They were able to achieve this feat by playing consistent football and going through stretches throughout the season where they didn’t drop points. Not at any stage throughout the 2.Bundesliga season did Holstein Kiel lose twice in a row, when defeat struck Kiel would find a way to get a result the following matchday. A testament to a strong mentality within the squad.

Aspiration

Mid-Table: Last season, Holstein Kiel’s goals would’ve been just to survive and yet they accomplished the unthinkable in making their way to the relegation play-off being just two games away from promotion. Like in every season, the teams around you improve and there is no doubting that some teams have gotten stronger whilst others have consolidated their lists heading into the new campaign.  Kiel have been a side that has had to fight hard for every step forward, but have made steady progress.

Nonetheless, for me, losing Dominick Drexler and Marvin Ducksch without really replacing them is a huge downer for Kiel and it seems evident on paper at least, that repeating last season will be extremely difficult. However, keeping  Kinsombi, Dominik Schmidt and  Schindler is a major boost for Holstein Kiel. But in future, it’s very likely that clubs from the Bundesliga and abroad could look to buy the trio in winter.

In what could be a lean season, the magic of the DFB Pokal could be something of note for Holstein Kiel who almost knocked out Mainz in the second round. However, they would be thwarted by a former player in Robin Zentner who produce multiple saves to send Die Störche out of the cup.

Reality

Safety: As I mentioned for the club’s aspirations about their previous campaigns goals of avoiding relegation, this will be the reality for Holstein Kiel this season. Last season, 2.Bundesliga was super tight and being consistent was a real feature of Die Störche. However, losing Drexler and Ducksch is a massive in the context of their offensive output. Can they find 10-15 goals from new comers Girth and Serra and will they be able to cope with the riggers of 2.Bundesliga.

Can they get 14 goals once again from Schindler? It’s a big ask.

The squad is weaker and the direction of the club is to rebuild with a more youthful looking side. In fact in the 2017/18 season, Holstein Kiel had the equal oldest squad per average age in the league at 24.9. Yet, this season Kiel possesses the 12th youngest squad at 24.8. Yes other sides have become older.

It’s true that plenty of things will need to go favourably for Holstein Kiel to avoid the drop, but it is certain that Die Störche will be entrenched in the relegation dogfight.

The Boss

Tim Walter is up for the challenge in Kiel

With the departure of Markus Anfang to fellow 2.Bundesliga club 1.FC Köln, Holstein Kiel have employed former Bayern Munich II Manager Tim Walter. The 42-year-old has bought his time waiting for the right opportunity and after cutting time with the Bavarian’s at the end last season, seeking a chance in a high division. Holstein Kiel came calling, giving Walter his first  senior squad job of his career.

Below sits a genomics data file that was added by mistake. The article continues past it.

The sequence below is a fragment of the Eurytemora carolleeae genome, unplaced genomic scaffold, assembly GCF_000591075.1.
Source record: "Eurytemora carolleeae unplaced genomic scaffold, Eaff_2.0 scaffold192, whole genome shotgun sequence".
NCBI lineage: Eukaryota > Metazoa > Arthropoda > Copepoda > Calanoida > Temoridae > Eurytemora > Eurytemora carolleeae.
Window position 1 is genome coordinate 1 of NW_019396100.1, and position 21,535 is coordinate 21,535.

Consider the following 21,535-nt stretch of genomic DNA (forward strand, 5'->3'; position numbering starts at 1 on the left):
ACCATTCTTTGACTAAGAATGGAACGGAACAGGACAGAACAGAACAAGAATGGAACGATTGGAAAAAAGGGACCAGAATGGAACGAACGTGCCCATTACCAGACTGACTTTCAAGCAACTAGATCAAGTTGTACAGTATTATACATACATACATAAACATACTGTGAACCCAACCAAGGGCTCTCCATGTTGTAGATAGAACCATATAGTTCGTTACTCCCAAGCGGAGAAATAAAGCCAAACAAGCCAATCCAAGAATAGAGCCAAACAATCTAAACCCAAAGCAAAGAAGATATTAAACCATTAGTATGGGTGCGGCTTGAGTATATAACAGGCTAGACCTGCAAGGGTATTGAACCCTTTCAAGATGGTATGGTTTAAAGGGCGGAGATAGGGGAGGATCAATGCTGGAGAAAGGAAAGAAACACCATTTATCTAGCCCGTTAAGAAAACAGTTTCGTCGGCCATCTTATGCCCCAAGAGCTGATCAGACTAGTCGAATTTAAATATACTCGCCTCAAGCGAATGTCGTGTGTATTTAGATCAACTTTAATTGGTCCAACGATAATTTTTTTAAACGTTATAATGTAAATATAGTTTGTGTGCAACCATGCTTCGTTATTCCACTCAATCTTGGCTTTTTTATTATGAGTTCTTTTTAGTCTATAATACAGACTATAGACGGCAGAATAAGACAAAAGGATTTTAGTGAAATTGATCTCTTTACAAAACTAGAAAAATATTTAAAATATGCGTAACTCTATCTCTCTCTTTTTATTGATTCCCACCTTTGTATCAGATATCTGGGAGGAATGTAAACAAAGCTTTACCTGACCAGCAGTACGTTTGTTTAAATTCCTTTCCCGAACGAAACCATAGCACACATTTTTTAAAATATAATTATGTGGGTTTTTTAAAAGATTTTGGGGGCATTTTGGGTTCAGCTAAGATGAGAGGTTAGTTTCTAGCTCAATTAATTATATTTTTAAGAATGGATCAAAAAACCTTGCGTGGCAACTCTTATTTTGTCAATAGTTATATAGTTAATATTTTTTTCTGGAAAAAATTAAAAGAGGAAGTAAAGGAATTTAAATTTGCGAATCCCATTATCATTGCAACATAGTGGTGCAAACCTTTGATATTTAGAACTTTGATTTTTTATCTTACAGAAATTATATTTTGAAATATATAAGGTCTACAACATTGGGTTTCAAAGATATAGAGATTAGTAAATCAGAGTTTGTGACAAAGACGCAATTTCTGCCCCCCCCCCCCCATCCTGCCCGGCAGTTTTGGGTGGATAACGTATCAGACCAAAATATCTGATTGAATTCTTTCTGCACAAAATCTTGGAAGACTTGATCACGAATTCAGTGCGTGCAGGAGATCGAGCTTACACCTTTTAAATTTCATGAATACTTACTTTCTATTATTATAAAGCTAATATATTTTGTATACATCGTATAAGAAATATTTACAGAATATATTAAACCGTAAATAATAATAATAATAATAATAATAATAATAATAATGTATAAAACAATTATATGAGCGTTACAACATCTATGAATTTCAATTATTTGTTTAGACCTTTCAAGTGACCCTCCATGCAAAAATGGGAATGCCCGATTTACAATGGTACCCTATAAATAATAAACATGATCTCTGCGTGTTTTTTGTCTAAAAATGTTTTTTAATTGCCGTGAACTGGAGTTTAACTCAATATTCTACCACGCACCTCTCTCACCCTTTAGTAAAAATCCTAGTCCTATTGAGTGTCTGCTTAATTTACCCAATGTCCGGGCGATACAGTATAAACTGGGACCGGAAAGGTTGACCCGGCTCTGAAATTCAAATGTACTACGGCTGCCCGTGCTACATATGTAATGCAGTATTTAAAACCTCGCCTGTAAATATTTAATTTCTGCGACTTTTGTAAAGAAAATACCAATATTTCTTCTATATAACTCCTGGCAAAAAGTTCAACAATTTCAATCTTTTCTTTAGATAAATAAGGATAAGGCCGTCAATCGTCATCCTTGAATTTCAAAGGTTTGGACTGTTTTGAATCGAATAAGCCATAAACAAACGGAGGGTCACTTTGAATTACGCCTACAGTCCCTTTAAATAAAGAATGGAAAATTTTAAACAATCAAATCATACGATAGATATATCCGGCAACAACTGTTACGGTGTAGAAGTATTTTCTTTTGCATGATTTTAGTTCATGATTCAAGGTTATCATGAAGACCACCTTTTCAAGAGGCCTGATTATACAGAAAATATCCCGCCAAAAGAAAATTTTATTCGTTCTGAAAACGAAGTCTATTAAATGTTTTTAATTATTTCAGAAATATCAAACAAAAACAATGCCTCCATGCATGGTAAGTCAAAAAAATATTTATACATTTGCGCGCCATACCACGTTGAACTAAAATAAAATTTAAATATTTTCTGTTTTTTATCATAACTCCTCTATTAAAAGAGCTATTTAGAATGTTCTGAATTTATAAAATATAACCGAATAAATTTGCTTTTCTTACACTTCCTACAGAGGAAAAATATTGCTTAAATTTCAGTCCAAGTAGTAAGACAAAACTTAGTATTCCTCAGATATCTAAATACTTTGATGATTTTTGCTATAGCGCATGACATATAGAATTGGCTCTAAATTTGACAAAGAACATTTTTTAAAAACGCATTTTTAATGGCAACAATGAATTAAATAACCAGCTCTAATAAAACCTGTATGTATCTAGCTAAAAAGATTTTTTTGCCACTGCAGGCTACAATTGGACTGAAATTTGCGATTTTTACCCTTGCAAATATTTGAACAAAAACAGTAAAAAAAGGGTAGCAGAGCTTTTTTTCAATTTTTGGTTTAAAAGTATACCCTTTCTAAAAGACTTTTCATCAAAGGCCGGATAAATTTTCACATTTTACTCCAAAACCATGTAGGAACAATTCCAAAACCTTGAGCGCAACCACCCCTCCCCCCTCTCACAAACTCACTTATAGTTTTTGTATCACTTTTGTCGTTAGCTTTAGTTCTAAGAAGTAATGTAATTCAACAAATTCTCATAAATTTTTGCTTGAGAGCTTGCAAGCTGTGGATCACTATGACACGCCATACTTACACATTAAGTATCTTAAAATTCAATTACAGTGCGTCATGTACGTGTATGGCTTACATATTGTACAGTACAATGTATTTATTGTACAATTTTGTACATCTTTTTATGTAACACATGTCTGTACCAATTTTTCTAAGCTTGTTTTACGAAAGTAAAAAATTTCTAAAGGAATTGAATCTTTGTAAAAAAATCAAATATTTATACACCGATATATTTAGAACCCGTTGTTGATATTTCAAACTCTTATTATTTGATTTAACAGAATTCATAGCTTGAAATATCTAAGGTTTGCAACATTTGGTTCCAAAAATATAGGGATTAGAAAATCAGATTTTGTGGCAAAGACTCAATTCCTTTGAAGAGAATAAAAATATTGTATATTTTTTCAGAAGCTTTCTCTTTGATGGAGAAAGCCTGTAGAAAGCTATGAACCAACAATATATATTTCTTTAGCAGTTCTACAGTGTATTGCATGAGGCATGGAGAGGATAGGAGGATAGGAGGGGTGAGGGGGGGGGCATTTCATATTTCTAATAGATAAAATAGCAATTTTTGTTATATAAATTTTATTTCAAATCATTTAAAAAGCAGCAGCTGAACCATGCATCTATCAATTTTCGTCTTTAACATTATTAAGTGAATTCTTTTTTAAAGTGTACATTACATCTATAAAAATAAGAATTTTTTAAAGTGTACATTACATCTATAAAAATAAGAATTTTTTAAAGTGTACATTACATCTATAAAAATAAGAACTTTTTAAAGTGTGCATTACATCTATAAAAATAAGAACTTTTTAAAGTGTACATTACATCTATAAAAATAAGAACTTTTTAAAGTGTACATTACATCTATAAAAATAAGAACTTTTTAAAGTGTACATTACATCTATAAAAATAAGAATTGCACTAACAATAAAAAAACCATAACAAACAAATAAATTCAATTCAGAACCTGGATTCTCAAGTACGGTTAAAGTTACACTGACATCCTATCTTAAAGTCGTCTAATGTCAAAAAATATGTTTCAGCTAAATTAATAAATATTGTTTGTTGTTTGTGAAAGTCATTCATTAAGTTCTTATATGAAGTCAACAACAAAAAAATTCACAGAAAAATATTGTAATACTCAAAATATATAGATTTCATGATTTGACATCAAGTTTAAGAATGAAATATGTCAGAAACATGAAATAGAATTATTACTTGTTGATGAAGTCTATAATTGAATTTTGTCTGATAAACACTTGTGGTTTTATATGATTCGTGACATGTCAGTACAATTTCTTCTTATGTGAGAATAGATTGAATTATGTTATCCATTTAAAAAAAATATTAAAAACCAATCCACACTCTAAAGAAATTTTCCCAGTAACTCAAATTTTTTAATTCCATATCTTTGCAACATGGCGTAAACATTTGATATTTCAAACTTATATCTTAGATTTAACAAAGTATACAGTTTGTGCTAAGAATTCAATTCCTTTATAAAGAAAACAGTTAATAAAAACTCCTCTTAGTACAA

Prior to becoming the manager of Kiel, Walter worked at Karlsruhe with the U17’s and U19’s for two seasons before joining the U17’s of Bayern Munich. With the Bavarians Walter had a very successful two seasons during which his team won 39 of the 55 matches (2.18 points per match). In his final season in charge of the U17’s, he led them to the title, beating Werder Bremen in the final 2-0. Walter has been the head of developing Lars Lukas Mai and Franck Evina, who are both promising prospects for Bayern in the future.

His final season at Munich was very respectable as he moved from U17’s manager to manager of the second team. Full of talent such as Milos Pantovic, Kwasi Okeyere Wreidt, Fabian Benko and Leo Weinkauf between the sticks. Walter’s side was the main contender to rival 1860 Munich but couldn’t get past the standard set by Die Löwen who ran out Regionalliga Bayern champions by nine points.

It’s evident that Walter has a proven track record in improving and developing young talent, the question remains if Walter can handle the rigours and challenges of Germany’s second division.

Philosophy

Many would hope that Holstein Kiel would be able to play a similar brand to last season which saw the side finish third, and for the most part we could see this. Yet, we are also likely to see an injection of fluidity through the philosophy of new manager Tim Walter. In an interview the 42-year-old did Andreas Geidel from Sportbuzzer. Walter conveyed that his sides don’t exactly have a system, but has a basic order where fluid transitioning is important.

Walter also went onto say he would like his Holstein Kiel side to be extremely ball orientated and with possession, switch the ball quickly and once losing possession, its imperative to aggressively counterpress through defensive transition and offensive organisation. Without possession, an active defence is required from Holstein Kiel whilst producing a high press.

In the long run, Walter hopes for “the opponent should adapt to us”.

Formation wise, we are likely to see Holstein Kiel in a 4-2-3-1 with the two defensive pivots under Walter. Unlike last season where Anfang implemented a 4-1-4-1 for most of last season which worked well.  Kinsombi who played an important role for Kiel as the number 8, will be joined with an additional defensive midfielder in either Dominic Peitz or Alexander Mühling. Establishing a strong midfield pivot will be pivotal going forward for Walter.

Transfers – As of 16th July (All Figures in Euros)
Out: